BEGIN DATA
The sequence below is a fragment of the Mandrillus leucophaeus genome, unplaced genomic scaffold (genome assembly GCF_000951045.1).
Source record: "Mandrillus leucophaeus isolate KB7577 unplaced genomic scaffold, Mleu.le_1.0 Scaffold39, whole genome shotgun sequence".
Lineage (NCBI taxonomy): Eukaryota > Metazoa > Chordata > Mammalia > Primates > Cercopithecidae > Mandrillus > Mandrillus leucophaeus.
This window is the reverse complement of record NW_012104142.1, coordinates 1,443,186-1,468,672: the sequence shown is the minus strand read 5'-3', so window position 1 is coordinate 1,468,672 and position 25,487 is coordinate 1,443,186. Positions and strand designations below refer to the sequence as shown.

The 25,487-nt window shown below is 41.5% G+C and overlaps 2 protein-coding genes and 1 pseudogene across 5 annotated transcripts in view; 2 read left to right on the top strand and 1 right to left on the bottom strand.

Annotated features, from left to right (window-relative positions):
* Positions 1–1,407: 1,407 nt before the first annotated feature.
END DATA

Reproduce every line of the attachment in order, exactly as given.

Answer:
The sequence below is a fragment of the Mandrillus leucophaeus genome, unplaced genomic scaffold (genome assembly GCF_000951045.1).
Source record: "Mandrillus leucophaeus isolate KB7577 unplaced genomic scaffold, Mleu.le_1.0 Scaffold39, whole genome shotgun sequence".
Lineage (NCBI taxonomy): Eukaryota > Metazoa > Chordata > Mammalia > Primates > Cercopithecidae > Mandrillus > Mandrillus leucophaeus.
This window is the reverse complement of record NW_012104142.1, coordinates 1,443,186-1,468,672: the sequence shown is the minus strand read 5'-3', so window position 1 is coordinate 1,468,672 and position 25,487 is coordinate 1,443,186. Positions and strand designations below refer to the sequence as shown.

The 25,487-nt window shown below is 41.5% G+C and overlaps 2 protein-coding genes and 1 pseudogene across 5 annotated transcripts in view; 2 read left to right on the top strand and 1 right to left on the bottom strand.

Annotated features, from left to right (window-relative positions):
* Positions 1–1,407: 1,407 nt before the first annotated feature.